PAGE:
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Merci, from the bottom of my heart . . .
by Beth Boswell Jacks


We’re getting close to the time of year graduates and bridal couples dread – “Thank You Note Season.” In this techie age of fast communication, many young people think composing a handwritten note is a scary ogre just waiting to gobble them up if they dare take pen in hand to do what gracious tradition says must be done.

How difficult is it to write a decent note of gratitude? Not very. The fact is, unfortunately, note writing skills seem to be getting worse as the years go by, although I admit that as my age and crochety index rise, my nit-picking inclination does as well.

First of all, I deplore notes without a greeting. Please address my thank you notes like this: “Dear Mrs. Jacks.” I bought the gift and will tell Mr. Jacks, who paid for it, that you like it a lot.

Please use black or blue-black ink, and do avoid smilie faces and hearts as illustrations of your pleasure. Do not use a fill-in-the-blank card (“Thank you for the _________”) and do not use a fancy computer font to print your note. Handwritten means handwritten.

Length? Some old school marms insist on three paragraphs, each with three sentences, at the least; frankly, that’s about all one can squeeze on a note card. I don’t mind a shorter note, but three or four sentences should be minimum.

Simple is good. Cut to the chase. “Thank you for the velvet picture of Graceland that you and Mr. Jacks gave Billy Joe and me.” Do not thank me for sending a gift to “Billy Joe and I.” Would you say, “Thank you for sending a gift to I?” No, you wouldn’t.

Then say something nice about the gift, like: “The velvet picture is a treasure because I will never forget going to Graceland with Aunt Molly in July, 2000 – a summer day that was a popular tour day for many others also.” You don’t have to say where you’ll hang the picture because you might put it in different places as the spirit moves you. And you don’t have to say the trip to Graceland was memorable because you fainted from scorching heat and the crush of the crowds of camera toters.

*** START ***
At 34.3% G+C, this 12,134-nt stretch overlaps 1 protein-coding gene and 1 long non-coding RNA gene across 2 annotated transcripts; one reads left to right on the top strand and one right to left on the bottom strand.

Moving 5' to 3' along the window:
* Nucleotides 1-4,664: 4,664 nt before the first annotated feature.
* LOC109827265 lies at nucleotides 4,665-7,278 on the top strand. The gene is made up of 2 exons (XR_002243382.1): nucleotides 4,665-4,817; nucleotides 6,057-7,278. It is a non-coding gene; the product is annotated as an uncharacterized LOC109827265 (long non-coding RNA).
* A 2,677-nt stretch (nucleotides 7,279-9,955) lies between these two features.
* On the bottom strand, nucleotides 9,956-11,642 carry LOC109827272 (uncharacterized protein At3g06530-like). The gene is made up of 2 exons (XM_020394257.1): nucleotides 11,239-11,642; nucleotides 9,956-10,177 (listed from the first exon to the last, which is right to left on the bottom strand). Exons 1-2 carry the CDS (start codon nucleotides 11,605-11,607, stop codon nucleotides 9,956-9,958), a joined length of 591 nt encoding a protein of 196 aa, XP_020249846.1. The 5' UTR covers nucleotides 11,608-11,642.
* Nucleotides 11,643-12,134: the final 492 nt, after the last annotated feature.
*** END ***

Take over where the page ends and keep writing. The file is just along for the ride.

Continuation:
Related rules to the above are 1) Don’t lie, and 2) Don’t exaggerate. You don’t have to say the velvet picture is “absolutely the most brilliant work of art” you’ve ever seen. I know that.

Say something personal to me if you can. “I remember what an enthusiastic cheerer you were at my ball games, and I hope to see you when I’m back in town visiting my parents.” Choose your words carefully; don’t imply (legitimately) that I’m a loud mouth.

What if you really hate the velvet picture of Graceland? Are there ways to express gratitude when you receive a present you’d like to pitch in the bayou? Of course. Be creative. Try these: “I really did not deserve such an extraordinary piece.” Or, “How can I adequately thank you for such a unique gift?” Or perhaps, “I opened your gift and told my mother, ‘Well, would you look at this!’”

Then finally, end the note by saying something like “Thanks again for your kindness,” but under no circumstances should you write the following overused, stale statement: “Thank you for thinking of me at this special time in my life.”

Awggg! I cringe as I type the words.

If you are in the middle of writing thank you notes and you have said “Thank you for thinking of me at this special time in my life,” STOP IT NOW. Don’t ever write that sentence again. That’s a terrible way to end notes.

If you haven’t started writing thank you notes but the advent approaches, post a big reminder: “Remember the critical ‘special time in my life’ rule.” Put the words in caps if that helps or scrawl them on your palm with ballpoint pen. Carve them in the kitchen table with your Swiss army knife. Do something.

Follow these guidelines, my dears, and I will thank you.

_______________________________


For more SNIPPETS stories, read these:
Ava's Story
Forget Your Troubles ~ C'mon, Get Older!
Trail rides, cantles and beans...Hellooo, Mama!
Dancing the Weight Away
Ben Skelton: Peace Corps Volunteer
Smiles, Not Fists...
Dance ~ the Soul's Hidden Language
Class Reunion Advice
Searching for the Inner Animal
It Was a Dark and Stormy... you know
Granny Does the Shoshone
How To Eat Crawfish...



For stories at USADS by columnist Beth Boswell Jacks, click here: SNIPPETS
And find even more here: MORE SNIPPETS


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